Isn’t it time we brought back the practice of scientists and the military cooperating to better understand the land they both cherish?
By Wilson da Silva
ONE OF THE JOYS of the holidays for me is not only catching up with family and friends, but getting through those wonderful books I’ve been meaning to read. One in particular struck me – and made me wonder about how we do science today.
It was Darwin, by science journalist Adrian Desmond and divinity professor James Moore, a vivid biography based on the journals and voluminous correspondence of the world’s greatest naturalist, which re-evaluates his science and ideas and immerses you in the rich and complex social tapestry of 19th century England.
I was amazed to learn that Charles Darwin had paid Britain’s Royal Navy for his lodgings and expenses aboard the HMS Beagle during its five-year-long journey, as well as his instruments: microscopes, collecting jars, rifles and so on.
Not with money from the Royal Society or other research body, mind you, but Darwin personally (or more accurately, Darwin’s father, a successful family physician). Science then was done by gentlemen at their own expense (and scientists today think they have it hard!).
It also intrigued me to read that during the 18th and 19th centuries it was common for naturalists – what we’d today call scientists – to conduct research while sailing Royal Navy vessels, especially those on long expeditions. The ship’s surgeon doubled as the naturalist, and sometimes a full-time ‘natural philosopher’ such as Charles Darwin or Joseph Banks joined the crew.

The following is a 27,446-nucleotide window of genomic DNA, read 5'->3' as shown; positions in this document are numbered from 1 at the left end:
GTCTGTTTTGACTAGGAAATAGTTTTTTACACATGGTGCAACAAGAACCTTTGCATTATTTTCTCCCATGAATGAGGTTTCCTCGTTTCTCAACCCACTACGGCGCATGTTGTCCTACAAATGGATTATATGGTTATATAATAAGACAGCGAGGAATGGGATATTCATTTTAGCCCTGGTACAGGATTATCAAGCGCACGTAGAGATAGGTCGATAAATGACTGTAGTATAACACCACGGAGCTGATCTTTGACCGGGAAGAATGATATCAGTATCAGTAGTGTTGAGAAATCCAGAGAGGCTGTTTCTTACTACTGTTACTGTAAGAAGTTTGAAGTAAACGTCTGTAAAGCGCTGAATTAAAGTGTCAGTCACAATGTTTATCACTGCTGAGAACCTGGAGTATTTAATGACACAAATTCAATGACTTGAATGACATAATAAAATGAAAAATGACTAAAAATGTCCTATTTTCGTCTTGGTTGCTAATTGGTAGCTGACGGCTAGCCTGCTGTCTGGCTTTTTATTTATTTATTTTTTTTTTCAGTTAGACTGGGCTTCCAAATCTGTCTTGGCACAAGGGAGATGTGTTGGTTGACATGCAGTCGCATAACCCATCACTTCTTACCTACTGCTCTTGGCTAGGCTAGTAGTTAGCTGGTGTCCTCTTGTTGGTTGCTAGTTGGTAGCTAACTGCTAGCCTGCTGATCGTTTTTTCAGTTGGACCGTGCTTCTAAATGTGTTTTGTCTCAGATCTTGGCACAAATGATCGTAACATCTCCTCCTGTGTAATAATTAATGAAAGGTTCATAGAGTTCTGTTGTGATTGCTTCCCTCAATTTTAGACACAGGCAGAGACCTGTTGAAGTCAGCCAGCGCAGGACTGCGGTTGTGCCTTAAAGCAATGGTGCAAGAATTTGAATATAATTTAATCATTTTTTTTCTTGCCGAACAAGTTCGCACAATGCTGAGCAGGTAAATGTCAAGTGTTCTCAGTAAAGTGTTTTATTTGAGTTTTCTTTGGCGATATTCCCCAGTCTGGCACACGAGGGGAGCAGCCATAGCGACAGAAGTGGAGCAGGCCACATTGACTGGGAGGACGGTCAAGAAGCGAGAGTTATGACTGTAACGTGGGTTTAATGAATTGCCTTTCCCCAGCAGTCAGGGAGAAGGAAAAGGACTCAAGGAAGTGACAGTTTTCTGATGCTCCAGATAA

Britain had emerged from the Napoleonic Wars as the world’s most powerful nation, its economy booming thanks to industrialisation, and the Royal Navy with unquestioned superiority at sea.
Rather than decommission scores of ships and retrench thousands of experienced navy personnel, they were put to work in hydrological surveys, charting new lands and exploring the globe. It’s what led to the exploration of Australia by James Cook, who had come to the South Pacific for astronomical observations and, on the side, to look for a fabled Great South Land.
It wasn’t just a ‘make work’ scheme: the Admiralty recognised the value of good science, and there were strong links between the Royal Navy and learned societies, such as the British Museum, the Royal Society and Kew Gardens.
It struck me as a wonderful notion – and one we could do with reviving in Australia today. We have the most poorly mapped and studied waters of any developed country, partly due to our enormous coastline and small population, but also because of a dearth of marine surveys: we have just one dedicated government research vessel for our own coastline, the CSIRO’s Southern Surveyor.
This is despite the fact that Australia has the world’s seventh longest coastline (estimated at 25,760 km). Belgium, which is largely landlocked and has a coastline hundreds of times shorter, does more marine research and has more scientific vessels than Australia.
Can we afford it? You’d think so: Australia is the world’s 14th richest nation and, at A$26 billion, has the 13th highest defence budget in the world.
The Royal Australian Navy does do sporadic scientific work, such as collecting hydrological data on temperature and salinity for the Bureau of Meteorology, but this is only so that the bureau can help it improve the efficacy of enemy detection.
In fact, all navy research is aimed at addressing its operational needs, whether its fulfilling environmental obligations (measuring sonar’s impact on whales), or testing weapons and technology for the Defence Science and Technology Organisation.
While not for a moment questioning the work of the Royal Australian Navy, wouldn’t it also serve Australia’s interests to explore, study and better understand our coastline, our oceans and the countless marine species still unknown to science?
There are more than eight million square kilometres of oceans in Australia’s exclusive economic zone (never mind our Antarctic claims) and we know next to nothing about our seas.